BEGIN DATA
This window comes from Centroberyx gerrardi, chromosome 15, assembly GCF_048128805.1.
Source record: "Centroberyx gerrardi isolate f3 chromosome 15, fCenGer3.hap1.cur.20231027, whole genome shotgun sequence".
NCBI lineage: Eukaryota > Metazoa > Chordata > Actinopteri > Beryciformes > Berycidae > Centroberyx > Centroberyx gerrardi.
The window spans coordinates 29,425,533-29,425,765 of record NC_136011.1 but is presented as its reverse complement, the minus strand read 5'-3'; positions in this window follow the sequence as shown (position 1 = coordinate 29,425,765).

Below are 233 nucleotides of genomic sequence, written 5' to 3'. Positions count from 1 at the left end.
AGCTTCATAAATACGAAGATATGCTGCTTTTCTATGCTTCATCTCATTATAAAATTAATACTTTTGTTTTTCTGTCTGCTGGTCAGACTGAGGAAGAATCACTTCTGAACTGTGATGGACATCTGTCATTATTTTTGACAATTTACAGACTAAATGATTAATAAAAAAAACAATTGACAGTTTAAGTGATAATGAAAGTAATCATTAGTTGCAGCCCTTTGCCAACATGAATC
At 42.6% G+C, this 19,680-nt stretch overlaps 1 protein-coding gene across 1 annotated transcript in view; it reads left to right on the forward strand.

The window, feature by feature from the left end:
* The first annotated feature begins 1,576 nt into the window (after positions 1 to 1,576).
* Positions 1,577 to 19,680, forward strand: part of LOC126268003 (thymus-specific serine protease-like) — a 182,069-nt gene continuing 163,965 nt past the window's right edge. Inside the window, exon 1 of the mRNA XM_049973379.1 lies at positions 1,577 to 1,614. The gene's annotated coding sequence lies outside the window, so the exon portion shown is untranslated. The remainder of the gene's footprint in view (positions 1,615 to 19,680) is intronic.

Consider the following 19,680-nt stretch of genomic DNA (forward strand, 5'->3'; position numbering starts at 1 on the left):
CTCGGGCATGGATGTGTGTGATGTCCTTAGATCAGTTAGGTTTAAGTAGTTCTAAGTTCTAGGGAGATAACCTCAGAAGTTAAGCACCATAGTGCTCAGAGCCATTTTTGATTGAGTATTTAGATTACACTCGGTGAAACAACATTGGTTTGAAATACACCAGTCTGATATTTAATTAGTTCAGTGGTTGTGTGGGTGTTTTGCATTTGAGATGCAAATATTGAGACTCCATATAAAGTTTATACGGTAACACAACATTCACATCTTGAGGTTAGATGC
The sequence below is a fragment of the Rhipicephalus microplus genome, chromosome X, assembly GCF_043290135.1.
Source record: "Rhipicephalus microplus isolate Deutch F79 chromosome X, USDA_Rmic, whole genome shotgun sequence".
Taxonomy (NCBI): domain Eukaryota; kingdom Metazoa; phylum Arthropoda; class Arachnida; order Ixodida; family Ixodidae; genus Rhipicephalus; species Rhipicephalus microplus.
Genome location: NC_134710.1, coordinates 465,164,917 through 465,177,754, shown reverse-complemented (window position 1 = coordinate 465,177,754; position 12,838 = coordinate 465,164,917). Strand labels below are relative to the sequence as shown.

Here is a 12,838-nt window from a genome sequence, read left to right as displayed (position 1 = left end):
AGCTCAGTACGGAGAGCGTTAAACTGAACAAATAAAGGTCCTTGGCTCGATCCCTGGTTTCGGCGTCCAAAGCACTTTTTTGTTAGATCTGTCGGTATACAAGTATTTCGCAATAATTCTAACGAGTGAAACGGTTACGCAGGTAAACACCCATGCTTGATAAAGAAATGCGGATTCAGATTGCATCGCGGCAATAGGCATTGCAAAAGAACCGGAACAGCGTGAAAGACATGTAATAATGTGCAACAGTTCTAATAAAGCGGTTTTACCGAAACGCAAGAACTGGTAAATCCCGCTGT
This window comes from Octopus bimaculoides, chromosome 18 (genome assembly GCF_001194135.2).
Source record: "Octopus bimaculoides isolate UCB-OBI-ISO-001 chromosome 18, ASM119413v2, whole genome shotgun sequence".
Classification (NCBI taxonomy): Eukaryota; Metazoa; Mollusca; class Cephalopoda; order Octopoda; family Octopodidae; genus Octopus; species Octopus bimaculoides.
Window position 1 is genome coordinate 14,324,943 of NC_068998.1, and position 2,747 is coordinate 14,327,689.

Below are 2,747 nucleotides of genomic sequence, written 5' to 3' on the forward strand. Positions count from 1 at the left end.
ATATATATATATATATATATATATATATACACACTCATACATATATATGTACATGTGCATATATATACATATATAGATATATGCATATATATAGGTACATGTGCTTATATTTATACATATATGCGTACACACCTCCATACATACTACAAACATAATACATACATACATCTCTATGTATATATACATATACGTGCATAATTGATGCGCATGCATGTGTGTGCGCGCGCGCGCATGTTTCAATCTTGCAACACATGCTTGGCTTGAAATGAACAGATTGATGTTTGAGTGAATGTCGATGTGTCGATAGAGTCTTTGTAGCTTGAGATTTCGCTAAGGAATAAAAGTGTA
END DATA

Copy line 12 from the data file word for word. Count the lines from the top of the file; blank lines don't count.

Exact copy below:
CTCGGGCATGGATGTGTGTGATGTCCTTAGATCAGTTAGGTTTAAGTAGTTCTAAGTTCTAGGGAGATAACCTCAGAAGTTAAGCACCATAGTGCTCAGAGCCATTTTTGATTGAGTATTTAGATTACACTCGGTGAAACAACATTGGTTTGAAATACACCAGTCTGATATTTAATTAGTTCAGTGGTTGTGTGGGTGTTTTGCATTTGAGATGCAAATATTGAGACTCCATATAAAGTTTATACGGTAACACAACATTCACATCTTGAGGTTAGATGC